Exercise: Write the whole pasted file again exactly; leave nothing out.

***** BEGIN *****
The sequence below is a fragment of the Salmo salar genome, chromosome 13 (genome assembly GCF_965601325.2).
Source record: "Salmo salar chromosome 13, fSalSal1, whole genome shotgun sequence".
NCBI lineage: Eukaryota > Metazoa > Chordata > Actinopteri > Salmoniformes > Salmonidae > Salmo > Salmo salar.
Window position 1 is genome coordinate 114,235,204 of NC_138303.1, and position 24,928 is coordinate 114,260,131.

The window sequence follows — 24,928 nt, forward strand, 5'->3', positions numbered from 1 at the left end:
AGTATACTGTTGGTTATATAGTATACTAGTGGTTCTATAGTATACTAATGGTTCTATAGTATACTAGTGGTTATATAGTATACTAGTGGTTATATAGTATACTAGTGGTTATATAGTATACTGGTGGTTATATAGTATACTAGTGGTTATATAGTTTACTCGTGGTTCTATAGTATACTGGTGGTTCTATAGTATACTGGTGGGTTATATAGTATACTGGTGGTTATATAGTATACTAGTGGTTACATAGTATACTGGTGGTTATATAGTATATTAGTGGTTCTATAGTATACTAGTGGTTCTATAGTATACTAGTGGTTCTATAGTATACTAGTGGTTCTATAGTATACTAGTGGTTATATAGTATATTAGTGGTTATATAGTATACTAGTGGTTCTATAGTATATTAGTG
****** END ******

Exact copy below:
The sequence below is a fragment of the Salmo salar genome, chromosome 13 (genome assembly GCF_965601325.2).
Source record: "Salmo salar chromosome 13, fSalSal1, whole genome shotgun sequence".
NCBI lineage: Eukaryota > Metazoa > Chordata > Actinopteri > Salmoniformes > Salmonidae > Salmo > Salmo salar.
Window position 1 is genome coordinate 114,235,204 of NC_138303.1, and position 24,928 is coordinate 114,260,131.

The window sequence follows — 24,928 nt, forward strand, 5'->3', positions numbered from 1 at the left end:
AGTATACTGTTGGTTATATAGTATACTAGTGGTTCTATAGTATACTAATGGTTCTATAGTATACTAGTGGTTATATAGTATACTAGTGGTTATATAGTATACTAGTGGTTATATAGTATACTGGTGGTTATATAGTATACTAGTGGTTATATAGTTTACTCGTGGTTCTATAGTATACTGGTGGTTCTATAGTATACTGGTGGGTTATATAGTATACTGGTGGTTATATAGTATACTAGTGGTTACATAGTATACTGGTGGTTATATAGTATATTAGTGGTTCTATAGTATACTAGTGGTTCTATAGTATACTAGTGGTTCTATAGTATACTAGTGGTTCTATAGTATACTAGTGGTTATATAGTATATTAGTGGTTATATAGTATACTAGTGGTTCTATAGTATATTAGTG